Just before he was elected pope, then-Cardinal Giovanni Maria del Monte, age 61, fell head over heels for a beautiful 15-year old beggar named Fabian, whom he picked up off the streets of Parma. Two years later, del Monte, as Pope Julius III, renamed the young man “Innocenzo” (oh, the irony!) and made him a Cardinal who served as his chief diplomatic and political agent. Julius's brother legally adopted the 17-year old boy, at Julius's insistence, endowing him with the Pope’s family name, as Innocenzo Ciocchi del Monte. The pope outrageously appointed Innocenzo cardinal-nephew*, and showered the boy with so many benefices** that his income was one of the highest in all of Europe. The young cardinal was functionally illiterate and incapable of performing the duties of his office. Even though he had the demeanor of a foul-mouthed gay slut, Innocenzo was endowed with power and prestige by his patron. The entire sordid affair raised many eyebrows and thus inspired more than a century of anti-papacy sentiment throughout Europe. Pope Julius III died in 1555, at age 67, after having suffered many painful attacks of gout.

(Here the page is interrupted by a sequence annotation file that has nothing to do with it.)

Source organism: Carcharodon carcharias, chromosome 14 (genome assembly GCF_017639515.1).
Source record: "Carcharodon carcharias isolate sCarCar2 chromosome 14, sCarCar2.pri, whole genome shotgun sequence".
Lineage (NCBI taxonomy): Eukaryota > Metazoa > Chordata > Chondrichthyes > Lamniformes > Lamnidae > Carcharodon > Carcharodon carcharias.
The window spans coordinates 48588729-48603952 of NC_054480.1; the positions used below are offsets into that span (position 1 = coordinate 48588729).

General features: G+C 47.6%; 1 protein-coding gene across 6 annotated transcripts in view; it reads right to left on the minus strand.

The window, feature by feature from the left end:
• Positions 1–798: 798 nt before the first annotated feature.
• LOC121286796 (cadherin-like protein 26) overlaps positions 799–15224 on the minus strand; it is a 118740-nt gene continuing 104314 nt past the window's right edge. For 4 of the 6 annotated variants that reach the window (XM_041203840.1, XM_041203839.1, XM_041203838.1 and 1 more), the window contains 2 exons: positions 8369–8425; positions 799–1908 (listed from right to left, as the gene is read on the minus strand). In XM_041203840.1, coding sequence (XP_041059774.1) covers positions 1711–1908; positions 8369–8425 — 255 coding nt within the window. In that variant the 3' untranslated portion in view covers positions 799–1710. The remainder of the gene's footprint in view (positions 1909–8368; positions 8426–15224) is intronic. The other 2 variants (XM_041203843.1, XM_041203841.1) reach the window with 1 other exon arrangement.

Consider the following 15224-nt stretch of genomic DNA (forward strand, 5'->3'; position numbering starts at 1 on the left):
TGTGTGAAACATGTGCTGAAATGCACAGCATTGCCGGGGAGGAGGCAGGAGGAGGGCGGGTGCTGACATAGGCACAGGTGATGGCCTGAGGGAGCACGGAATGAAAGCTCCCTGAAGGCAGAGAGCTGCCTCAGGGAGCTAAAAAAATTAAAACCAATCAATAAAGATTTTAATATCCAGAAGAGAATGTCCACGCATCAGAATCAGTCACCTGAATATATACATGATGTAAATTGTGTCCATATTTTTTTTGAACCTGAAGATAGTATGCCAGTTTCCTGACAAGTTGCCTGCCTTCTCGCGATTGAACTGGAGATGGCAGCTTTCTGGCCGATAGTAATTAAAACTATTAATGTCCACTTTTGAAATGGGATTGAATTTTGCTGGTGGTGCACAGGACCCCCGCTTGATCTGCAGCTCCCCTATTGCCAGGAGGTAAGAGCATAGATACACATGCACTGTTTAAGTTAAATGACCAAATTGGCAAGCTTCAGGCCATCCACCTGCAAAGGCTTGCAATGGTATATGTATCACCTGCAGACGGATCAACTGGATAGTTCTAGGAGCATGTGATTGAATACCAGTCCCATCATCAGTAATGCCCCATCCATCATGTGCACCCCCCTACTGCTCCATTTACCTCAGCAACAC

*Cardinal-Nephew: Every Renaissance Pope appointed a blood relative(s) to the College of Cardinals, and a nephew was the most common choice. The term “nepotism” rose from this practice – the Latin term for Cardinal-nephew was “cardinalis nepos”.